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Minority Game

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If you download the NetLogo application, this model is included. (You can also run this model in your browser, but we don't recommend it; details here.)


This is a simplified model of an economic market. In each time step, agents choose one of two sides, 0 or 1, and those on the minority side win a point. This problem is inspired by the "El Farol" bar problem. Each agent uses a finite set of strategies to make their decision based upon past record; however, the record consists only of which side, 0 or 1, was in the minority, not the actual population count of how many chose each side.


Each agent begins with a score of 0 and STRATEGIES-PER-AGENT strategies. Initially, they choose a random one of these strategies to use. The initial historical record is generated randomly. If their current strategy correctly predicted whether 0 or 1 would be the minority, they add one point to their score. Each strategy also earns virtual points according to if it would have been correct or not. From then on, the agents will then use their strategy with the highest virtual point total to predict whether they should select 0 or 1.

This strategy consist of a list of 1's and 0's that is 2<sup>MEMORY</sup> long. The choice the turtle then makes is based off of the history of past choices. This history is also a list of 1's and 0's that is MEMORY long, but it is encoded into a binary number. The binary number is then used as an index into the strategy list to determine the choice.

This means that once the number of agents, the number of strategies, and the length of the historical record are chosen, all parameters are fixed and the behavior of the system is of interest.


GO: Starts and stops the model.

SETUP: Resets the simulation according to the parameters set by the sliders.

NUMBER: Sets the number of agents to participate. This is always odd to insure a minority.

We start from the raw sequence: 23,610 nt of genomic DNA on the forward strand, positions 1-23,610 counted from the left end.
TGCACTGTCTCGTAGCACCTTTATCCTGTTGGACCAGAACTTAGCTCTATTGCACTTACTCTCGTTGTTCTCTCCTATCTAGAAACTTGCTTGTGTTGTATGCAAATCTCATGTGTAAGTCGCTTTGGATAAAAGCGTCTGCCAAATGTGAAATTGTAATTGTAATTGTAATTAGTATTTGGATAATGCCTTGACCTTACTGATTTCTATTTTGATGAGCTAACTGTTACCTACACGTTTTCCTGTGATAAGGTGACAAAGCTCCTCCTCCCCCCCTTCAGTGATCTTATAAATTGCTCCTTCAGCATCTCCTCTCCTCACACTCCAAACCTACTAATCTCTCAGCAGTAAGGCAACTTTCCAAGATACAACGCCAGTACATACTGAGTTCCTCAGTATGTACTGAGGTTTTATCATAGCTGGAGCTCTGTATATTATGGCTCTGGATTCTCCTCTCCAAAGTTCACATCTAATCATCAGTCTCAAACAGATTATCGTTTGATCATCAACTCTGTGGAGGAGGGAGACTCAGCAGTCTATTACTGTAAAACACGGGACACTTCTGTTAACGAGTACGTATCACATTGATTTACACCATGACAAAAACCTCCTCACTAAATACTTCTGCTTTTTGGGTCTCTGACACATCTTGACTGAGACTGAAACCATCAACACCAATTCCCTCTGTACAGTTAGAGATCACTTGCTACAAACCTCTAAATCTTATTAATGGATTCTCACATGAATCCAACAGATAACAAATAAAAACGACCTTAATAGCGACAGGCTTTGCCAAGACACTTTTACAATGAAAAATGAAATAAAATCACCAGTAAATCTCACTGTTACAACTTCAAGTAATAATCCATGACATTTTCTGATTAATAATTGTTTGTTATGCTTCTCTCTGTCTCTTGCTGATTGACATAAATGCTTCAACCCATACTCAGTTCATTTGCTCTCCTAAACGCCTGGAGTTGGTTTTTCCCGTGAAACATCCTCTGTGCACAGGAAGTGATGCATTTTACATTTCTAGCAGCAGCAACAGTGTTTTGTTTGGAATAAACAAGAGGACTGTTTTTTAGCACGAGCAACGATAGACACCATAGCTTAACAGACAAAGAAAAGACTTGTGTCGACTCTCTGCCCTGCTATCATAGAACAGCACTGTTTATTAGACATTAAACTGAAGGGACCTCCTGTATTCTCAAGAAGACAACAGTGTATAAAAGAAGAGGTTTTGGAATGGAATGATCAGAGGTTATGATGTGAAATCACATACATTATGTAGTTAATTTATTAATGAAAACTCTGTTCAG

MEMORY: Sets the length of the history which the agents use to predict their behavior. Most interesting between 3 and 12, though there is some interesting behavior at 1 and 2. Note that when using a MEMORY of 1, the STRATEGIES-PER-AGENT needs to be 4 or less.

STRATEGIES-PER-AGENT: Sets the number of strategies each agent has in their toolbox. Five is typically a good value. However, this can be changed for investigative purposes using the slider, if desired.

COLOR-BY: "Choice" represents the agents changing their colors depending on if they have chosen 0 (red) or 1 (blue). "Success" represents the agents changing their color depending upon their success rate (the number of times they have been in the minority divided by the number of selections). An agent is green if they are within one standard deviation above or below the mean success rate, red if they are more than one standard deviation above, and blue if they are more than one standard deviation below.

**RECOMMENDED SETTINGS**: NUMBER=501, MEMORY=6, STRATEGIES-PER-AGENT=5 (Should be loaded by default)

**CAUTION**: Beware setting the MEMORY slider to higher values. It scales exponentially (2<sup>MEMORY</sup>), however this only has an effect when SETUP is run. This means that for each increased unit of MEMORY, it takes twice as long for SETUP to run.